Despite being "at an age when it would be normal to consider taking life easy," said Tim Troll, director of the Bristol Bay Heritage Land Trust, Andrew "stepped up to those challenges with grace. His legacy is the gift of security for his village corporation and its shareholders, and the defeat of that mine."
Andrew traveled extensively to advocate on behalf of Bristol Bay.
"I think he's been to London five or six times carrying the message to the large mining companies Rio Tinto and Anglo American to say, 'You know, Bristol Bay is not a place to develop a large, open-pit mine,'" said Williams.
He traveled around the country, often to Washington, D.C., and was part of a delegation on behalf of the Nushagak River for the Thiess International Riverprize in Australia.
Bob Waldrop, the former executive director of the Bristol Bay Regional Seafood Association, traveled with Andrew on several occasions. Waldrop calls Andrew the "Paul Revere of the Pebble issue: he sounded the alarms, rallied the troops." He says Andrew was consistent in the way he spoke about protecting Bristol Bay, whether he was abroad or close to home.
"What he would say to a group in Dillingham is exactly what he would say to shareholders of Anglo American," said Waldrop.
Waldrop, who took many photographs of Andrew, says he was always struck by the expressiveness of the elder's eyes.
"He could be as serious as a winter storm when it came to somebody disrespecting his subsistence rights and culture," he said. "But it was all well-balanced by a youthful playfulness that he never lost. It was all expressed in his eyes."
Waldrop says his eyes marked the depth of which he felt "both the seriousness of the issues that he had thrown himself into, and his default mode, which was to be playful."
BBEDC Board Chairman Robin Samuelson also recalls Andrew's stern determination.
"I've been in meetings with him where the whole darn room was against us, and he didn't back down an inch," he said.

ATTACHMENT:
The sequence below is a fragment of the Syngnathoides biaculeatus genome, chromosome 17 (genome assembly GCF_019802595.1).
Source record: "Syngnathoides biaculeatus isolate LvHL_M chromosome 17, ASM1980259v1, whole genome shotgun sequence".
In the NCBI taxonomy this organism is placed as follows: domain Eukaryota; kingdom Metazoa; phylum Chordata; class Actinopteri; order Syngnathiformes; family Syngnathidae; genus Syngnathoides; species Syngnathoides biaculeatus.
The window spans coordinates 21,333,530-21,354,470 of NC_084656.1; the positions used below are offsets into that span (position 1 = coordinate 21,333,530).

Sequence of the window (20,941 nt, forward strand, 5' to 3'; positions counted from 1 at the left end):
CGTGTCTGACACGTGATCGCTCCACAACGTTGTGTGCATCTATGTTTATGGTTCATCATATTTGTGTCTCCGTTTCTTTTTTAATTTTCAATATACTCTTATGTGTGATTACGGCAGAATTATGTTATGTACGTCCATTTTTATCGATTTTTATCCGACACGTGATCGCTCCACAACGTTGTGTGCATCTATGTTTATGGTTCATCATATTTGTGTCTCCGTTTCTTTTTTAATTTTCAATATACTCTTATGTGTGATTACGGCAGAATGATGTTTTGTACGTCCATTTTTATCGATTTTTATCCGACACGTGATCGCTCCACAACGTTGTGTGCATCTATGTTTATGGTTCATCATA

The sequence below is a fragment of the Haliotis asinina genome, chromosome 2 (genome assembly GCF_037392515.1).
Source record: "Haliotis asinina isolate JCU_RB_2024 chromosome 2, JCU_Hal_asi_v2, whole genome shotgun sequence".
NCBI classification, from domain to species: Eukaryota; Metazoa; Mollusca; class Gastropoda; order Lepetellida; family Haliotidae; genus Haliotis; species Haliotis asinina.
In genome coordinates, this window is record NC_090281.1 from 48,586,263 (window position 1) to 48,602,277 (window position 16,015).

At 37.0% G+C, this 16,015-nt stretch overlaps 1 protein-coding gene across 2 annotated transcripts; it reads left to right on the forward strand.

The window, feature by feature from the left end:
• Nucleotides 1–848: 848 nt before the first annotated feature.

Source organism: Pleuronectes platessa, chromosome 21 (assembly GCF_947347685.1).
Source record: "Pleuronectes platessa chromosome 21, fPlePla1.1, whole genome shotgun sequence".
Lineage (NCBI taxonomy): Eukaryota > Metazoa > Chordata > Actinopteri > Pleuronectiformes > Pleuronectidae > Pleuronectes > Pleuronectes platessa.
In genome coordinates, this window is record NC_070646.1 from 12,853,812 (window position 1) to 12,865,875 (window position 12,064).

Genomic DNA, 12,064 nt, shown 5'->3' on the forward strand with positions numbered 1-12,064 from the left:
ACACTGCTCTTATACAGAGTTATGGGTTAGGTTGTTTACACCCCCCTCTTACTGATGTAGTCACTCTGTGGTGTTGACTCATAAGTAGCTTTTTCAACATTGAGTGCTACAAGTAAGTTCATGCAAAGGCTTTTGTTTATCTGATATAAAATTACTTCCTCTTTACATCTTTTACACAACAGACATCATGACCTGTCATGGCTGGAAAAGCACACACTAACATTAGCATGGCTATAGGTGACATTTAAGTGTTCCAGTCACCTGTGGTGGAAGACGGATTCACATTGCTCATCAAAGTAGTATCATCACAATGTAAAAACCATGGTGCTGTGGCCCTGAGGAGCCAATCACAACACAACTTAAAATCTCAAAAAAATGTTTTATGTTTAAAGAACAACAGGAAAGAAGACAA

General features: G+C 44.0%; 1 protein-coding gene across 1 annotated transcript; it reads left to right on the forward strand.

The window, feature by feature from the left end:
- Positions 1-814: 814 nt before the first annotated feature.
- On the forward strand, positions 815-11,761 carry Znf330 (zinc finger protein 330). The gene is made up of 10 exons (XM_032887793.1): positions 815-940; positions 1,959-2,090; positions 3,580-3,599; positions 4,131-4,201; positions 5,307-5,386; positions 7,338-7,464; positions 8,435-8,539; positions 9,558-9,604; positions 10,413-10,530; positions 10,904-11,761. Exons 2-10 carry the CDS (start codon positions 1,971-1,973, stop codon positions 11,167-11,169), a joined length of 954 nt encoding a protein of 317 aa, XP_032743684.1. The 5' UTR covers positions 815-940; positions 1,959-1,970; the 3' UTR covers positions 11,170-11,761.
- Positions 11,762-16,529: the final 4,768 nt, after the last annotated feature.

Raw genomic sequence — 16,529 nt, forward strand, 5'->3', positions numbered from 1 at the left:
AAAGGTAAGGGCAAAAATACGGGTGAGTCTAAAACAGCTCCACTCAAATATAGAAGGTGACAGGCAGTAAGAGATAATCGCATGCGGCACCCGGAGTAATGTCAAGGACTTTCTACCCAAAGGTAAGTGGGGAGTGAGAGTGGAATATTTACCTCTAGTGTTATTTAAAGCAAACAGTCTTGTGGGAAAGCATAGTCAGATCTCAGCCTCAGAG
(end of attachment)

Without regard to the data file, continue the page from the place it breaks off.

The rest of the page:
Samuelson added that Andrew was always well-prepared for meetings and presentations, represented his region well, and believed till the end that the fight against Pebble would be won.
"He was unique too in that he never asked for anything for his efforts," he said.
It is telling of Andrew's sincerity and openness that he is remembered fondly even by his political opponents. John Shively, chairman of the board of the Pebble Limited Partnership, said he was saddened by Andrew's passing.
"He was taken way too soon." Shively said. "I think we always respected each other, our friendship remained throughout the years, and to be perfectly frank, I'll miss him a lot."
Andrew will be missed by many people throughout Bristol Bay. Luki Akelkok Sr., an elder in Ekwok, fellow Nunamta board member and advocate for Bristol Bay resources, called him "my one and only little brother Bobby Andrew."
Bobby's legacy, his daughter-in-law said, can be summed up as follows:
"First, be proud of Bristol Bay traditions and resources, whether natural or human. Second, protect both with your abilities, personal resources and hard work. Always believe that persistence will pay off. Speak up for that which is both precious and vulnerable. And finally, true leadership is about making meaningful connections, not looking for ways to compromise.
"To quote another great leader," she added, " ... never, never, never, never give up."